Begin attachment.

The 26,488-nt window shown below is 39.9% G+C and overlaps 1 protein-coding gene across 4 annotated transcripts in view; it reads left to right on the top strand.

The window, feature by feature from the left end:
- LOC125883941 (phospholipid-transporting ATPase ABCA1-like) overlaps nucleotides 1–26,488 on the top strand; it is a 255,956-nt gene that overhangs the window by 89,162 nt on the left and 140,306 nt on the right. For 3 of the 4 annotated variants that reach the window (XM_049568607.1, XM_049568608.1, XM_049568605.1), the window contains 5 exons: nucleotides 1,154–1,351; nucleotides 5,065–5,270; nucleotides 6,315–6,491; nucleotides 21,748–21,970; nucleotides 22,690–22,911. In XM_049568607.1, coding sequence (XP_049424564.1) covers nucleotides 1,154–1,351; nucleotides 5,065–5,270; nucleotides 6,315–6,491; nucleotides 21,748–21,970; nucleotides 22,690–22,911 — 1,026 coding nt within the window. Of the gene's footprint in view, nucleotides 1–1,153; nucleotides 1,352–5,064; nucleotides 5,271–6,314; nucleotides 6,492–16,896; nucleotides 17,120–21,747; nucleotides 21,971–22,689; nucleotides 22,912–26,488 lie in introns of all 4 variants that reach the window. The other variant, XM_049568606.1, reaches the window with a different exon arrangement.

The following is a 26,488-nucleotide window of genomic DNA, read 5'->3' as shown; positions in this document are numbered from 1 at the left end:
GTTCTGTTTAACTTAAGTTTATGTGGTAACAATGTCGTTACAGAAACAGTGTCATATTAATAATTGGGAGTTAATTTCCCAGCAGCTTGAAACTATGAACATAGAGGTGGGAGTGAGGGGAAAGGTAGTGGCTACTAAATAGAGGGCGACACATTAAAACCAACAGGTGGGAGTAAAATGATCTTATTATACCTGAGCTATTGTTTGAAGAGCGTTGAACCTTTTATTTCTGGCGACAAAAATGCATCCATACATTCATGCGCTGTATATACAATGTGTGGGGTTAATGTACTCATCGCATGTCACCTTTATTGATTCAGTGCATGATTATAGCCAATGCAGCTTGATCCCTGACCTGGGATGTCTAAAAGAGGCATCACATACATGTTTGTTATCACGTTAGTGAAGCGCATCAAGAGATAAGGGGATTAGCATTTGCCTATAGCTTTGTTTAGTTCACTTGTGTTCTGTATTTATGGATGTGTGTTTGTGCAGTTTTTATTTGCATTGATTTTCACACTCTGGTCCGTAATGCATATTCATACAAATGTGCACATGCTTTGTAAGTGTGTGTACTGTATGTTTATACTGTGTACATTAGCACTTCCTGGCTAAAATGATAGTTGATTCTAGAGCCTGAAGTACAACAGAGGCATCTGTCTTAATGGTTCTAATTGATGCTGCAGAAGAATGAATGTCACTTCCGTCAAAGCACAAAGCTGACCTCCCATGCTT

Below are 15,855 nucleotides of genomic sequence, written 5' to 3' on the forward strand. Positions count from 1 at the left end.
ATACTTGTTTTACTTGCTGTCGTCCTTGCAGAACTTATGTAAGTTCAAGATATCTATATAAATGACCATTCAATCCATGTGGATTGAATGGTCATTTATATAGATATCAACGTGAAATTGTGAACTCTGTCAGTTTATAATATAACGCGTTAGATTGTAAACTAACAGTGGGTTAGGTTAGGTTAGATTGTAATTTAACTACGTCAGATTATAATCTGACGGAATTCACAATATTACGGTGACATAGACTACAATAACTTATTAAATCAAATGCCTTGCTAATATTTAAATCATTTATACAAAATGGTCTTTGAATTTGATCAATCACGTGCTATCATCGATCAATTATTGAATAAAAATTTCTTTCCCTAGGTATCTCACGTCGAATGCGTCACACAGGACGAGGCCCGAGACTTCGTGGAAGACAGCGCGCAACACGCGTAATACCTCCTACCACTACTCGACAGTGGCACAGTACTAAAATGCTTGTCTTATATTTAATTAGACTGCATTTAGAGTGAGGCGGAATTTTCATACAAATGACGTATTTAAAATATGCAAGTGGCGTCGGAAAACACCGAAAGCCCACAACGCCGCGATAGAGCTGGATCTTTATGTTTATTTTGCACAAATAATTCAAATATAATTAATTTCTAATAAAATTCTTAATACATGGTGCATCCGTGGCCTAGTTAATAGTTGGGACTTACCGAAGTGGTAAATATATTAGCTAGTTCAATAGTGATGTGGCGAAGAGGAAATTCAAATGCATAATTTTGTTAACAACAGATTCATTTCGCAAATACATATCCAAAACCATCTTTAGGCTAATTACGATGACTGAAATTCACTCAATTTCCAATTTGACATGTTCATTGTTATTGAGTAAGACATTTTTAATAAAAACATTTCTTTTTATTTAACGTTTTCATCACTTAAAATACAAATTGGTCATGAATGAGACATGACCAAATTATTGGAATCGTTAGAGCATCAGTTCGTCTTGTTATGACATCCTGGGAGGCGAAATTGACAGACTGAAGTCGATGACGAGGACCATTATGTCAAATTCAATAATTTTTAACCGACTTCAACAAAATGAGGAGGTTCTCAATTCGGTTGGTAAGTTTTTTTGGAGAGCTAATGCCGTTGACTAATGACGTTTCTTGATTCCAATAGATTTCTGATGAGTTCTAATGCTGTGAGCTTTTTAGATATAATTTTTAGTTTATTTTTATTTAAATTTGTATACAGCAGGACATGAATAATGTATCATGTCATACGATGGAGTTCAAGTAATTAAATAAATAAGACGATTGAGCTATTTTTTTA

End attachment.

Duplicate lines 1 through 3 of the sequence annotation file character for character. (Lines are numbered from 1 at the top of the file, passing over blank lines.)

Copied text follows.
The 26,488-nt window shown below is 39.9% G+C and overlaps 1 protein-coding gene across 4 annotated transcripts in view; it reads left to right on the top strand.

The window, feature by feature from the left end:
- LOC125883941 (phospholipid-transporting ATPase ABCA1-like) overlaps nucleotides 1–26,488 on the top strand; it is a 255,956-nt gene that overhangs the window by 89,162 nt on the left and 140,306 nt on the right. For 3 of the 4 annotated variants that reach the window (XM_049568607.1, XM_049568608.1, XM_049568605.1), the window contains 5 exons: nucleotides 1,154–1,351; nucleotides 5,065–5,270; nucleotides 6,315–6,491; nucleotides 21,748–21,970; nucleotides 22,690–22,911. In XM_049568607.1, coding sequence (XP_049424564.1) covers nucleotides 1,154–1,351; nucleotides 5,065–5,270; nucleotides 6,315–6,491; nucleotides 21,748–21,970; nucleotides 22,690–22,911 — 1,026 coding nt within the window. Of the gene's footprint in view, nucleotides 1–1,153; nucleotides 1,352–5,064; nucleotides 5,271–6,314; nucleotides 6,492–16,896; nucleotides 17,120–21,747; nucleotides 21,971–22,689; nucleotides 22,912–26,488 lie in introns of all 4 variants that reach the window. The other variant, XM_049568606.1, reaches the window with a different exon arrangement.